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Abbott refused free solar panels, but Turnbull has already bought his

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Former prime minister Tony Abbott last year rejected a “Christmas present” of free solar panels for the official Sydney residence at Kirribilli House, arguing that they would be too costly to clean, and posed a “security risk”.

New prime minister Malcolm Turnbull has no such qualms. Turnbull has already installed rooftop solar at his Point Piper mansion, although one suspects it is not quite enough to provide all the energy needs for such a big house. But no doubt Turnbull is appreciative of the lower electricity bills.

Turnbull house

Turnbull’s residence, pictured above in the centre, has more than 20 panels, so probably an array of around 4.5kW.

Nigel Morris, formerly head of Solar Business Services and now CEO of solar PV company RoofJuice Australia, notes: “Change is rarely easy, but what this solar powered home represents is a massive philosophical change at the highest level.”

He would like Turnbull to complete that transformation by replacing Abbott’s “coal is good for humanity”  slogan with a new one: Solar is good for humanity.

“The replacement of Tony Abbott with Malcolm Turnbull demonstrates that we weren’t all a crazy, latte sipping minority set. Turns out, the Coalition and the polls agreed that the government was out of touch and lacking vision after all,” Morris writes.

“Many years have passed since I first met Malcolm Turnbull. I was aware that he installed solar on his home many years ago and had many frank and exciting conversations about solar with him. Time has passed but I actually think he gets it.

“So, yesterday I started an official campaign aimed at our new Prime Minister. I am calling on Malcolm Turnbull to say five simple words “Solar is good for Humanity” . Will you join me in this call? Simply click here.

Editor’s note: Morris has done some more research on Turnbull’s solar system. He writes: Our new Prime Minister  got himself a  3.5kW solar system, which was a whopper back in 1997 when the entire Australian market was 6MW per year (compared to around 800MW per year today). Although I wasn’t directly involved, I do recall that the system features Australian made solar modules and was supplied by the nice folks at TodaeSolar. For what it’s worth according to our historical price data, the average price in Australia was around $12,000 per kW making it a $42,000 investment.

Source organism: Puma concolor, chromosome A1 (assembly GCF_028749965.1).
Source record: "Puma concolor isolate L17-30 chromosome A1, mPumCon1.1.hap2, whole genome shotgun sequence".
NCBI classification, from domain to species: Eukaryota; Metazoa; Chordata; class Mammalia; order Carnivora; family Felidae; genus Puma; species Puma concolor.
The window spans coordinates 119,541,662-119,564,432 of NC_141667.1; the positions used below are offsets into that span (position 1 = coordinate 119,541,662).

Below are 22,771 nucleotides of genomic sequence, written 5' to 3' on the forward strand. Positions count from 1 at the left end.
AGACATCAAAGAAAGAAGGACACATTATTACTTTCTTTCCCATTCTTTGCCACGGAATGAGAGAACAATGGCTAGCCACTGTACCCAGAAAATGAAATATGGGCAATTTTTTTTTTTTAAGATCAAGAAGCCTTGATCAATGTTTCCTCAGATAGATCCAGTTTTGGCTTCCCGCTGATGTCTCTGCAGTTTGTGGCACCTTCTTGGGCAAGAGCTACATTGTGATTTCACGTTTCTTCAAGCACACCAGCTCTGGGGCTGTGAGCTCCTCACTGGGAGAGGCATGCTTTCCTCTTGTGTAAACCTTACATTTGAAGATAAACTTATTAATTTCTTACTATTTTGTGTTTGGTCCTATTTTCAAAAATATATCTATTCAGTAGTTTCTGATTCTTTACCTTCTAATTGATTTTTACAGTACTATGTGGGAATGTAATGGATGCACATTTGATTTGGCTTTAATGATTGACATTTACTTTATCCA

To which the Editor adds: Former Queensland Campbell Newman was also one of the first investors in rooftop solar in his Brisbane home, before launching an anti-solar “inner city latte sipping” campaign against the technology. Let’s hope Turnbull doesn’t follow.

   

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  • howardpatr

    Despite Abbott gleefully had his daughter accept about $60,000 for her education from a known LNP supporter BUT he refused refused the PV offer for his weird ideological reasons. Despite this, he is still wondering why the LNP had to dump him???

  • Stan Hlegeris

    Where did the idea that you need to clean PV modules come from? In all of the eastern states of Australia it rains often enough that you never need to clean normally installed modules.

    I’ve only ever seen one installation in which cleaning was required: on a warehouse roof deep in the tropics, with the panels mounted with almost no slope, next door to the dog track. Even then, a layer of visible dust hardly affected production at all. Only when it got closer to a solid millimeter of dust did it have a measurable effect on output.

    Unless you have a special problem (sticky pollen, maybe?) paying to clean your solar panels is a waste of money.

  • Charles

    While rubbish coming of Abbott’s mouth is not unusual, I’m baffled as to how the train of thought from “PV panels” to “security risk”. Did he think there were boat people hiding inside of them?

  • Alan S

    I’ve given up commenting on the nonsense that Abbott talks. Remember the class fool? You started off just scratching your head then quickly learned to ignore him.

  • Alen T